Ullannoor Mana: An age-old homestead steeped in history and tradition

Ullannoor Mana: An age-old homestead steeped in history and tradition

The imposing 300-year-old Ullannoor Mana, which is situated at Venkitangu in Thrissur district, is laden with tradition and takes pride in its rich legacy. Legend has it that Parasurama, the sixth incarnation of Lord Vishnu, had crystallised 64 Brahmin villages, out of which 32 are in Malayalam-speaking regions. The members of the Ullannoor Mana (a Namboothiri homestead) are part of the Peruvanam village, which is the biggest and prominent Brahmin hamlet built by Parasurama in Malayalam-speaking areas.

Exquisite architecture

The traditional homestead had been constructed following the ‘nalukettu’, meaning four blocks, style of Kerala’s classical architecture. The structure has a spacious central courtyard with four blocks namely ‘Kizhakkini’ (eastern block), ‘Thekkini’ (southern block), ‘Padijattini’ (western block) and ‘Vadkkini’ (northern block). The first floor of the mana houses three rooms and above that there is a roofed ceiling.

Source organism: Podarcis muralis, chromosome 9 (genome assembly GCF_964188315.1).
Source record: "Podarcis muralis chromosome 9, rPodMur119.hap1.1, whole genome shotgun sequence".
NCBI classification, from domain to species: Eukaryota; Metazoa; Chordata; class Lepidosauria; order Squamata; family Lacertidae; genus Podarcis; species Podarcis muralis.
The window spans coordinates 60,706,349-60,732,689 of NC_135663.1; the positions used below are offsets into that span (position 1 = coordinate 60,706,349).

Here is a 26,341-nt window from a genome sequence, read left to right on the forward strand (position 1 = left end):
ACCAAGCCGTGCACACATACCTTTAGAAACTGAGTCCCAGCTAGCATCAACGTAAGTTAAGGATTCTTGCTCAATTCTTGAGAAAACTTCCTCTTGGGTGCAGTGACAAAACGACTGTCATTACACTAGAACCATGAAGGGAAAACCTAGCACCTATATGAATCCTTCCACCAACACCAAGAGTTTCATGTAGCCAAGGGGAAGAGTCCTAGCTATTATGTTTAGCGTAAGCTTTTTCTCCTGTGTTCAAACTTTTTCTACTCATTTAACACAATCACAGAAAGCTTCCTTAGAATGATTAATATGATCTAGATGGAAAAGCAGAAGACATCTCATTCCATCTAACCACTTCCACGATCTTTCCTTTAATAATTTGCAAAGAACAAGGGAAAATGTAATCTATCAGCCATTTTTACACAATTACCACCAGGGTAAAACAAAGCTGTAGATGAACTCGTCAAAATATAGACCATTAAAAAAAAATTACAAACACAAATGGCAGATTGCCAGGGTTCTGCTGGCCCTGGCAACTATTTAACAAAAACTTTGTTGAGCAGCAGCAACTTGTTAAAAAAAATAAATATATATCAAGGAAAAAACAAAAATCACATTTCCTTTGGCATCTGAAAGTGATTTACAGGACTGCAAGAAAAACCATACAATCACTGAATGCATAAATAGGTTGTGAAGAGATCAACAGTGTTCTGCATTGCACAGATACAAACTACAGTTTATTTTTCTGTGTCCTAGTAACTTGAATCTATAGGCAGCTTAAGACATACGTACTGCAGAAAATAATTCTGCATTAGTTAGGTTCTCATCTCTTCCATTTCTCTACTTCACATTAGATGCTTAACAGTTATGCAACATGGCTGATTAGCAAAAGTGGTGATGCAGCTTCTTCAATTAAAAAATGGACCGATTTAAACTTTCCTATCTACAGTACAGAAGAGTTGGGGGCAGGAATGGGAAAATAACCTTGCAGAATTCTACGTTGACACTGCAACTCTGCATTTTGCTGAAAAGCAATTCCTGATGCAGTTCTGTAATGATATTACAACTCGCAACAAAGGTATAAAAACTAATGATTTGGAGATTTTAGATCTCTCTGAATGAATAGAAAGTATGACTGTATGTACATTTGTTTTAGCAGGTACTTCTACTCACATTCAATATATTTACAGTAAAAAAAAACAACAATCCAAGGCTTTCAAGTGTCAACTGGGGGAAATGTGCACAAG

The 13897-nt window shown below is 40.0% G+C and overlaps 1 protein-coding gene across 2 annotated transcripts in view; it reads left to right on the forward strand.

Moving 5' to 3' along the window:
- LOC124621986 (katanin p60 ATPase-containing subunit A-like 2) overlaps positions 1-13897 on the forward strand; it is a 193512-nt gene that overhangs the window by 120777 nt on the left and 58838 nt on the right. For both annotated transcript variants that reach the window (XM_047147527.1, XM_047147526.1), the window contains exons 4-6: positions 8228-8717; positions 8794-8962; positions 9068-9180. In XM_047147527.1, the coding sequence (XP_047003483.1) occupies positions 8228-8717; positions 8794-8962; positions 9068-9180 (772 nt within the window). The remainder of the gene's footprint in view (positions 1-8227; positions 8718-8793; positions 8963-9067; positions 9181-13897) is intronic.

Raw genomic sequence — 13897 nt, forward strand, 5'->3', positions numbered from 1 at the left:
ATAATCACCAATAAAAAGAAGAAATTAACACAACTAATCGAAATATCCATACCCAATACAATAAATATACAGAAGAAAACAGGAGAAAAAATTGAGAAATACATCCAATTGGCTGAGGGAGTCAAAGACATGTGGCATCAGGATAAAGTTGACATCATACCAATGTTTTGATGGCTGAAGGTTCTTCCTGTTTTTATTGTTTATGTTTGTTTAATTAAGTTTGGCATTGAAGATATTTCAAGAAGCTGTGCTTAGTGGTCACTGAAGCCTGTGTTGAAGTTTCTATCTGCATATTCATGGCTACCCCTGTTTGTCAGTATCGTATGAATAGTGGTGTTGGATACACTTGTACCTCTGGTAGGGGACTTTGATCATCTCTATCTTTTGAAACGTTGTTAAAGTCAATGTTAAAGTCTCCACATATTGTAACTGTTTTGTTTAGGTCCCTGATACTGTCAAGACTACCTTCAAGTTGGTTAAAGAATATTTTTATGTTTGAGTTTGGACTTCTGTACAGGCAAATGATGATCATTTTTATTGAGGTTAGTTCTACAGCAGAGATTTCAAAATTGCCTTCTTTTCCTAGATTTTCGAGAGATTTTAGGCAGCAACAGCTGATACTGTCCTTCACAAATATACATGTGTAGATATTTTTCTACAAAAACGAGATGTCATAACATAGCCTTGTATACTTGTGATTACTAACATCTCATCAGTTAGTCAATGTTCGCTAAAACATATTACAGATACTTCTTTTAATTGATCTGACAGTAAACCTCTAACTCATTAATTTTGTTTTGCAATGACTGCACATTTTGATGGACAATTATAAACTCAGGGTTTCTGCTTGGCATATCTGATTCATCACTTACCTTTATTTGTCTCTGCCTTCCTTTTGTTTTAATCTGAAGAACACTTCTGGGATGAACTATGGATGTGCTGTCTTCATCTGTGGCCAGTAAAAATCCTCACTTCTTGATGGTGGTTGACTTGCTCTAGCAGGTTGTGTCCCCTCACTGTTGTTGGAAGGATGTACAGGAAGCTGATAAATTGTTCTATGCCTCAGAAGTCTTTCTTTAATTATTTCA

The interiors of the house are replete with exemplary woodwork. The age-old homestead is a repository of single-piece wood pillars and beams supporting the rafters of the roof. The wooden beams supporting the pillars are masterpieces with intricate engravings. There is a well attached to the kitchen on the north-east side of the mana and also a stairway without hand railings. Another notable feature is that the expansive house is encircled by spacious verandahs.

Long ago, there was only one Ullannoor but later one of the family members moved out of the homestead. It is believed that subsequently Ullannoor became two distinct families as those staying at Venkitangu were known as Kakkara Ullannoor and the family members at Ammadam got the appellation Kadavathu Ullannoor. It is also believed that the old mana was near the present Venkitangu registrar office.

When the Kanjani-Chavakkad road was opened for all, earlier people belonging to certain caste were barred from using public roads, during the reign of Portuguese, the family members constructed a mana near the Elumatha paddy fields, which were 1.5km south-east of Venkitangu. Later, another mana replaced the homestead at Elumatha.

Teeming with tradition and antiquity